Ricky Gervais fans will already know that the main characters in both The Office and Extras treat disabled people with the same lack of respect, understanding and sensitivity as they do everyone else.
Breathtaking moments in The Office include David Brent rolling the wheelchair user out of the way when he wants to talk to someone else in a crowded bar. In Extras, an actor with cerebral palsy attempts to talk to Gervais’s character, with a complete lack of success, because he refuses to try to understand her speech impediment. His friend suddenly stops fancying an attractive man when she finds out that he has one leg shorter than the other and wears a built-up shoe (“Do you have to buy them in pairs and throw one away?”).
What’s so great about these scenes is that they are so toe-curlingly true to life. A young man I know, who has cerebral palsy, is routinely followed around the supermarket, because the security guards think he’s drunk. Each time a friend – with cerebral palsy – tries to describe his symptoms to his GP, the doctor questions his personal assistant (the PA, to his credit, responded with “I’m not your patient – he is”).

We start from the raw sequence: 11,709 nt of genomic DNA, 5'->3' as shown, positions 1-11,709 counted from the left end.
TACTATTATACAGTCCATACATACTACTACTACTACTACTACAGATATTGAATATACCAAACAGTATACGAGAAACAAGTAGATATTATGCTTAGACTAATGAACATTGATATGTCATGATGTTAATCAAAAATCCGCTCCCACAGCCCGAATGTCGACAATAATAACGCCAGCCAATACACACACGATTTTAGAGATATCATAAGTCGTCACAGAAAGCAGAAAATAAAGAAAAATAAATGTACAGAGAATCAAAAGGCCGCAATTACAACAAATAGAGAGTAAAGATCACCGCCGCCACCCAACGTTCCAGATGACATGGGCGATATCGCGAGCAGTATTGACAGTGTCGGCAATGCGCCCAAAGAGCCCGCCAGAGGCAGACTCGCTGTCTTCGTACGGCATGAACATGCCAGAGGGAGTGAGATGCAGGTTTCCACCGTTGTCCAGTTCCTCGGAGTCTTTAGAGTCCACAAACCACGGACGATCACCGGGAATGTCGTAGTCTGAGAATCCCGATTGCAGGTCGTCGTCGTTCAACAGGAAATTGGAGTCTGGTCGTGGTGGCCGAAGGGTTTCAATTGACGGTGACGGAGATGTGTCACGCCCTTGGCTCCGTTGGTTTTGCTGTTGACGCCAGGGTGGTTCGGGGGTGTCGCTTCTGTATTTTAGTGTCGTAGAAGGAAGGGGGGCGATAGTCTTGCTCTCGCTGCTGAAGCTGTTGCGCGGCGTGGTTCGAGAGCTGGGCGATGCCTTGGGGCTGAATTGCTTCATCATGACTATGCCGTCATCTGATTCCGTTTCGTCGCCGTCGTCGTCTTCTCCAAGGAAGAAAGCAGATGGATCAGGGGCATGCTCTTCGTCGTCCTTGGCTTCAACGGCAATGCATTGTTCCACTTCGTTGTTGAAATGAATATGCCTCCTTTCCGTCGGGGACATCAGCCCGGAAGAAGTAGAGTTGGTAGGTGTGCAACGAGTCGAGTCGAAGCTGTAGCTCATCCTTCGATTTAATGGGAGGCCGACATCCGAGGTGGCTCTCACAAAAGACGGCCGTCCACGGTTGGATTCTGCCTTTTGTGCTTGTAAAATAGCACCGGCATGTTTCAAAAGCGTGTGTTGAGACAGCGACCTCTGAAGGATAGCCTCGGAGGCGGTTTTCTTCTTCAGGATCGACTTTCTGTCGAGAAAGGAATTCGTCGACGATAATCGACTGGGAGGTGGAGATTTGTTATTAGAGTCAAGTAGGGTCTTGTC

Anyone who thinks that wheelchair users aren’t treated as objects hasn’t been supermarket shopping with me. My wheelchair is routinely bashed by other trolley pushers, who don’t see the need to apologise, presumably because my wheelchair is just another kind of trolley to them.
Either that, or people think that they don’t have to bother about the usual social conventions with the disabled. I have been confronted by strangers in the street with questions like: “How do you go to the toilet?” or warnings: “Careful with the wheelchair – you could run into someone.” I appreciated the last comment because, in 10 years of driving a powerchair, I’d never given a thought to anyone walking past me.
The most recent, and the most baffling, was a woman who stepped to one side to let me pass. As we crossed, she asked: “Am I confusing you?” I said: “No. Am I confusing you?”